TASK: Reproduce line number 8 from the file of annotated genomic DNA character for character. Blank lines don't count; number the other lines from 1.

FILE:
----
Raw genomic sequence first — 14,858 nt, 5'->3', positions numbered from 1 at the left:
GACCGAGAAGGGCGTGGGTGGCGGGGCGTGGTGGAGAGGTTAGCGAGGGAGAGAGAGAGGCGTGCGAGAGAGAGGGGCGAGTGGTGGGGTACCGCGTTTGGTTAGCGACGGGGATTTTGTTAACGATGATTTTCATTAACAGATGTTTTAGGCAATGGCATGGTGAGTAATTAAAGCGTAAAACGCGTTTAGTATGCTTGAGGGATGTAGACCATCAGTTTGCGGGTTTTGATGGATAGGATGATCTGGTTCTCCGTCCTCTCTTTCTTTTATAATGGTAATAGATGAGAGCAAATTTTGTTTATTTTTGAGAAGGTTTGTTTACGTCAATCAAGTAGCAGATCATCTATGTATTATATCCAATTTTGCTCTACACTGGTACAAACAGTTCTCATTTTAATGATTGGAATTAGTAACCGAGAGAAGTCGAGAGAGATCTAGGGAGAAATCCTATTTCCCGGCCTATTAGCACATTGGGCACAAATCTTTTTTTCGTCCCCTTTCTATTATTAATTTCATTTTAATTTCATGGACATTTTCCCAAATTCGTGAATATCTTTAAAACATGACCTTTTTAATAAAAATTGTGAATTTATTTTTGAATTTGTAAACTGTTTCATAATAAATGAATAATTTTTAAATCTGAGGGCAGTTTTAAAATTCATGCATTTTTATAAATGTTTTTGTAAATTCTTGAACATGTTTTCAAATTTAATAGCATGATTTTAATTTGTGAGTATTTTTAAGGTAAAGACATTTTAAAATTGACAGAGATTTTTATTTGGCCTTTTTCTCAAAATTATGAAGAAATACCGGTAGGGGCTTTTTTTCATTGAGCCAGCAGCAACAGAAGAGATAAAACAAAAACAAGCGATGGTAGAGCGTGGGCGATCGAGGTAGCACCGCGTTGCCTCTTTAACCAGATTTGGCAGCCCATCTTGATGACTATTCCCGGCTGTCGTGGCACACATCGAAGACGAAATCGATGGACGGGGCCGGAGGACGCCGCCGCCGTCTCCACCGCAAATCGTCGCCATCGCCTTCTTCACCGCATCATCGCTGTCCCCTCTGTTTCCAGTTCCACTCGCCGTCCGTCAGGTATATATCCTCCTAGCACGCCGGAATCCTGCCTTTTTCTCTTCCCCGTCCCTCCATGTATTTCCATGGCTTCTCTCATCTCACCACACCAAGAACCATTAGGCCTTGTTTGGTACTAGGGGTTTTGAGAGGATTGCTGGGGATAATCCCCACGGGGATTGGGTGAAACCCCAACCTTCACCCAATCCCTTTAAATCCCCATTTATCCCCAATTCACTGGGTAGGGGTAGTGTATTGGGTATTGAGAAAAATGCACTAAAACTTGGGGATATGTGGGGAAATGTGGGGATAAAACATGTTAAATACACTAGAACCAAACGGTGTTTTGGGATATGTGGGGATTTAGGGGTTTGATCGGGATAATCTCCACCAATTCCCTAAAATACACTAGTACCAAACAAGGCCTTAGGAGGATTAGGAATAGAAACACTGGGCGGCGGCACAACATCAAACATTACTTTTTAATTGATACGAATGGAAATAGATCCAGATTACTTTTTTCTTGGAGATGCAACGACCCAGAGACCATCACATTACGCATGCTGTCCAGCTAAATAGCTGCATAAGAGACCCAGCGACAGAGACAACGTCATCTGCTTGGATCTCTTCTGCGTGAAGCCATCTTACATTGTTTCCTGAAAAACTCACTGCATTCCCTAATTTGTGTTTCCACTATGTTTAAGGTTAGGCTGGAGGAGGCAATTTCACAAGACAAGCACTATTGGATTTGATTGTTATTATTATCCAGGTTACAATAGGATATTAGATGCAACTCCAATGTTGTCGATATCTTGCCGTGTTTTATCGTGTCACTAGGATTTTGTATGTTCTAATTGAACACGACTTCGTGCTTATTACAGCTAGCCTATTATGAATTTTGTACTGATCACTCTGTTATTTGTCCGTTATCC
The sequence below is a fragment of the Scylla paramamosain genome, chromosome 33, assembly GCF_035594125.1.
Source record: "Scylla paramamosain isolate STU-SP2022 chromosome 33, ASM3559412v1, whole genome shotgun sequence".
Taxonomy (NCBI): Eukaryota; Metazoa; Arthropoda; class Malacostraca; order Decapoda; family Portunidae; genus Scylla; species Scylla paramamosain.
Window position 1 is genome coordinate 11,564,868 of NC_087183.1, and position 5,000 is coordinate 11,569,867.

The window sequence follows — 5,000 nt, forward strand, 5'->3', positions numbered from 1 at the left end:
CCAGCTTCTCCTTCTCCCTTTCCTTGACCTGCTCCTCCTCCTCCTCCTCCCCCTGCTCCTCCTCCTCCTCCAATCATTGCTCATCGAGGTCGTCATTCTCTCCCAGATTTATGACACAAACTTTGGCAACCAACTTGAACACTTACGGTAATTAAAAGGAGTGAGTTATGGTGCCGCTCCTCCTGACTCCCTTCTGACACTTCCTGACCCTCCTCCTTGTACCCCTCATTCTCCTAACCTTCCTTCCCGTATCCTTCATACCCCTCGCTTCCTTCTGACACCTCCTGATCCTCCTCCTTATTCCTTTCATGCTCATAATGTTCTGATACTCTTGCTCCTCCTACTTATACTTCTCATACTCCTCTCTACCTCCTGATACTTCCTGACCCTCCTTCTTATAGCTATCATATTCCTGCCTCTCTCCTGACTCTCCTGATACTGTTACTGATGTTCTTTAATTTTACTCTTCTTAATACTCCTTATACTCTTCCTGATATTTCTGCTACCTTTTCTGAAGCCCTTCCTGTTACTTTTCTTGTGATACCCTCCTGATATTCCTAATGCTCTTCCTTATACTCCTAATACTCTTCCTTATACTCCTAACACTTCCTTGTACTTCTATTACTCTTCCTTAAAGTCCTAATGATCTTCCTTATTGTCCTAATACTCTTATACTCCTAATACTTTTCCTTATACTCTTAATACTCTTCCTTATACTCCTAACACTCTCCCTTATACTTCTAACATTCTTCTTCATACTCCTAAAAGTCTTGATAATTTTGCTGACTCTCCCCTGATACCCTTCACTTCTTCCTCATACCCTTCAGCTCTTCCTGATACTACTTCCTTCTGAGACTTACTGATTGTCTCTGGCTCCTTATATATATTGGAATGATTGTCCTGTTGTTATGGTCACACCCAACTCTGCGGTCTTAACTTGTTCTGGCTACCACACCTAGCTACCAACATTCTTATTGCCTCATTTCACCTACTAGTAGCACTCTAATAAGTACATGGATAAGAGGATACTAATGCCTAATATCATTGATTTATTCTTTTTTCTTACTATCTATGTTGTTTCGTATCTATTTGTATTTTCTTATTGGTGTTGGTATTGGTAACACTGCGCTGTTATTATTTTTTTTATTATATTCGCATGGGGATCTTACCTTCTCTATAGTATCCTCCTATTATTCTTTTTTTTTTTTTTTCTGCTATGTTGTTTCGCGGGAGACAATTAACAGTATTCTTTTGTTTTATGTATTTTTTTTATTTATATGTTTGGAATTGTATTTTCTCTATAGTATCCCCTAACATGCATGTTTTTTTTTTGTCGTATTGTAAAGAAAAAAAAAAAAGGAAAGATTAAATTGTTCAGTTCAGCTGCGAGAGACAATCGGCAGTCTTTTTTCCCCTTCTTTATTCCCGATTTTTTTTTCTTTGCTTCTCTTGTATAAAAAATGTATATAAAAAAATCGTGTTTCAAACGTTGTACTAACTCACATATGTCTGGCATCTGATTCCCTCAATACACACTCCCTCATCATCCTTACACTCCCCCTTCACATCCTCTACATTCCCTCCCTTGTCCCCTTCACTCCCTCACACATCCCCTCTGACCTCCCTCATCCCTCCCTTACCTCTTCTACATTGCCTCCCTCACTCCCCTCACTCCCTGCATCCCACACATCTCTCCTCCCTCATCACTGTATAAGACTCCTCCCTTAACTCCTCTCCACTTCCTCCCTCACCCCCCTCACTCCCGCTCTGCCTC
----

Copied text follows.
CCAGCTTCTCCTTCTCCCTTTCCTTGACCTGCTCCTCCTCCTCCTCCTCCCCCTGCTCCTCCTCCTCCTCCAATCATTGCTCATCGAGGTCGTCATTCTCTCCCAGATTTATGACACAAACTTTGGCAACCAACTTGAACACTTACGGTAATTAAAAGGAGTGAGTTATGGTGCCGCTCCTCCTGACTCCCTTCTGACACTTCCTGACCCTCCTCCTTGTACCCCTCATTCTCCTAACCTTCCTTCCCGTATCCTTCATACCCCTCGCTTCCTTCTGACACCTCCTGATCCTCCTCCTTATTCCTTTCATGCTCATAATGTTCTGATACTCTTGCTCCTCCTACTTATACTTCTCATACTCCTCTCTACCTCCTGATACTTCCTGACCCTCCTTCTTATAGCTATCATATTCCTGCCTCTCTCCTGACTCTCCTGATACTGTTACTGATGTTCTTTAATTTTACTCTTCTTAATACTCCTTATACTCTTCCTGATATTTCTGCTACCTTTTCTGAAGCCCTTCCTGTTACTTTTCTTGTGATACCCTCCTGATATTCCTAATGCTCTTCCTTATACTCCTAATACTCTTCCTTATACTCCTAACACTTCCTTGTACTTCTATTACTCTTCCTTAAAGTCCTAATGATCTTCCTTATTGTCCTAATACTCTTATACTCCTAATACTTTTCCTTATACTCTTAATACTCTTCCTTATACTCCTAACACTCTCCCTTATACTTCTAACATTCTTCTTCATACTCCTAAAAGTCTTGATAATTTTGCTGACTCTCCCCTGATACCCTTCACTTCTTCCTCATACCCTTCAGCTCTTCCTGATACTACTTCCTTCTGAGACTTACTGATTGTCTCTGGCTCCTTATATATATTGGAATGATTGTCCTGTTGTTATGGTCACACCCAACTCTGCGGTCTTAACTTGTTCTGGCTACCACACCTAGCTACCAACATTCTTATTGCCTCATTTCACCTACTAGTAGCACTCTAATAAGTACATGGATAAGAGGATACTAATGCCTAATATCATTGATTTATTCTTTTTTCTTACTATCTATGTTGTTTCGTATCTATTTGTATTTTCTTATTGGTGTTGGTATTGGTAACACTGCGCTGTTATTATTTTTTTTATTATATTCGCATGGGGATCTTACCTTCTCTATAGTATCCTCCTATTATTCTTTTTTTTTTTTTTTCTGCTATGTTGTTTCGCGGGAGACAATTAACAGTATTCTTTTGTTTTATGTATTTTTTTTATTTATATGTTTGGAATTGTATTTTCTCTATAGTATCCCCTAACATGCATGTTTTTTTTTTGTCGTATTGTAAAGAAAAAAAAAAAAGGAAAGATTAAATTGTTCAGTTCAGCTGCGAGAGACAATCGGCAGTCTTTTTTCCCCTTCTTTATTCCCGATTTTTTTTTCTTTGCTTCTCTTGTATAAAAAATGTATATAAAAAAATCGTGTTTCAAACGTTGTACTAACTCACATATGTCTGGCATCTGATTCCCTCAATACACACTCCCTCATCATCCTTACACTCCCCCTTCACATCCTCTACATTCCCTCCCTTGTCCCCTTCACTCCCTCACACATCCCCTCTGACCTCCCTCATCCCTCCCTTACCTCTTCTACATTGCCTCCCTCACTCCCCTCACTCCCTGCATCCCACACATCTCTCCTCCCTCATCACTGTATAAGACTCCTCCCTTAACTCCTCTCCACTTCCTCCCTCACCCCCCTCACTCCCGCTCTGCCTC